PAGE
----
The Gospel of Matthew addresses many issues appreciated by those familiar with the Hebrew Bible (i.e. the Old Testament).
For one thing, Matthew finds occasions throughout his book to refer to Jesus as the Son of God. This term had significance for Jews because of its specific use in their Scriptures. Specifically, 2 Samuel 7:14 (where God says to David about his future descendant “I will be a father to him and he will be a son to me”) and Psalm 2:6-7 (where that descendant, the Messiah, was installed as king of God’s people with the declaration from God to him: “You are My Son”).
Thus 21st-century man hears the expression “Son of God” without always appreciating how Matthew and his readers thought of those words. Modern man has been conditioned by two thousand years of church theology. Try to listen to the words as the writer intended them – a writer who knew nothing of the two thousand years of church tradition that would follow him.
Here there are the verses where you can find reference to Jesus being called the Son of God:
Matthew 3:16-17 (Jesus is baptized by John the Baptist and a voice out of the heaven says “This is My beloved Son, in whom I am well-pleased!”)
Matthew 4:3, 6 (Satan challenges the heavenly statement: “If You are the Son of God…”)
Matthew 8:29 (Demons address Jesus as “Son of God.”)
Matthew 14:33 (After seeing Jesus calm the storm that had threatened them, Jesus’ disciples exclaimed, “You are certainly God’s Son!”)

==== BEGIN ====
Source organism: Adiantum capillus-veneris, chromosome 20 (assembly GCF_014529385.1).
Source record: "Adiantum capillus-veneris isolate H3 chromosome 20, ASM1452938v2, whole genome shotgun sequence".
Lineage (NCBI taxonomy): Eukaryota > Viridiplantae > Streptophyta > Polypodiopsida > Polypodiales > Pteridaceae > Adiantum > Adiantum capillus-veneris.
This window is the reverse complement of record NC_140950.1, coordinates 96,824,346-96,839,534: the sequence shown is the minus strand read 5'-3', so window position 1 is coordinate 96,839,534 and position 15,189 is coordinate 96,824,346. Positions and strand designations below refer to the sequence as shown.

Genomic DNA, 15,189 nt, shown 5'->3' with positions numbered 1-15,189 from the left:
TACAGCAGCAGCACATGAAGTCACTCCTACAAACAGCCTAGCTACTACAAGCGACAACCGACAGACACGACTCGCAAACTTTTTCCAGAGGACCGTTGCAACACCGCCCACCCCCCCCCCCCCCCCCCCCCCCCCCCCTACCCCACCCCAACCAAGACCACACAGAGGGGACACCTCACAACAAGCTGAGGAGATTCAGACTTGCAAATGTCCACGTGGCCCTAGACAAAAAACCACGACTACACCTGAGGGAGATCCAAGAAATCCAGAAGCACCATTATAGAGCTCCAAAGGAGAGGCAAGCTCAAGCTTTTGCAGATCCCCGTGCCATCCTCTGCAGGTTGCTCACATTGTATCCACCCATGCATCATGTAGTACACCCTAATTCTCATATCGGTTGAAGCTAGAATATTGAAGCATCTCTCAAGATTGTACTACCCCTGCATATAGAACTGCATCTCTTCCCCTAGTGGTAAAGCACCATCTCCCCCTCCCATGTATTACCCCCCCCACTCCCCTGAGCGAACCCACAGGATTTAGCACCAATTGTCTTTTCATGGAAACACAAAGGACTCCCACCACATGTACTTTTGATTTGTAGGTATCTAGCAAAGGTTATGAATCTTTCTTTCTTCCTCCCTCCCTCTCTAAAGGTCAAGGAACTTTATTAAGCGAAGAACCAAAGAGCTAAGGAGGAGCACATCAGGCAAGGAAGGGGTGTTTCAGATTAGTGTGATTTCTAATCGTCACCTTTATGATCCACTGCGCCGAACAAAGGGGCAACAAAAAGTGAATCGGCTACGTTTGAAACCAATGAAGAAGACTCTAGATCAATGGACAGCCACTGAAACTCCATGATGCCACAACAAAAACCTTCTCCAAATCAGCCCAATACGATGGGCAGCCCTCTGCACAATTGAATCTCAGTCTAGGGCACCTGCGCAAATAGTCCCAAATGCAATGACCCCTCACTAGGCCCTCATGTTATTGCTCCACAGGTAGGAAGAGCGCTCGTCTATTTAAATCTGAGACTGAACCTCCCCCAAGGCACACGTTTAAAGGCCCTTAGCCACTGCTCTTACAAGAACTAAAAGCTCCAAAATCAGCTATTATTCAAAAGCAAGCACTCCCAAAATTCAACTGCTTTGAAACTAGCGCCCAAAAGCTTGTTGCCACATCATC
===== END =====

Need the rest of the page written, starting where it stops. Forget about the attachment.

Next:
Matthew 16:16 (Peter makes his famous confession, “You are the Christ, the Son of the living God.”)
Matthew 17:5 (On the Mount of Transfiguration, a voice out of the cloud said, “This is My beloved Son, with whom I am well-pleased; listen to Him!”)
Matthew 26:63 (The high priest at Jesus’ trial asks Him point blank, “I adjure You by the living God, that you tell us whether You are the Christ, the Son of God.”)
Matthew 27:40, 43 (As He is hanging on the cross, mockers call Him “the Son of God” with sarcasm and ridicule.)
Matthew 27:54 (As Jesus is dying on the cross, a Roman soldier says “Truly this was the Son of God!” It’s not likely that he appreciated the Jewish meaning of the term. Rather, he probably was using the term of the hour to acknowledge that, yes, there was something altogether unique and godly about this man.)
The identity of Jesus as the Son of God was by no means the only theme Matthew gave his readers. It was, however, and signficant one. And only in the resurrection of the Christ could humanity begin to appreciate just how signficant the term was yet to become.
The purpose of this blog is to proclaim Jesus Christ in terms familiar to those who read the Bible, and to help others become more familiar with the Bible. For those unfamiliar with the Bible, see the blog A Nonchurchgoer’s Guide to Jesus and His Kingdom.
Scripture quotations taken from the NASB, unless otherwise noted. (In the NASB New Testament, quotations of the Old Testament are rendered in all capital letters in order to make them easier to identify.)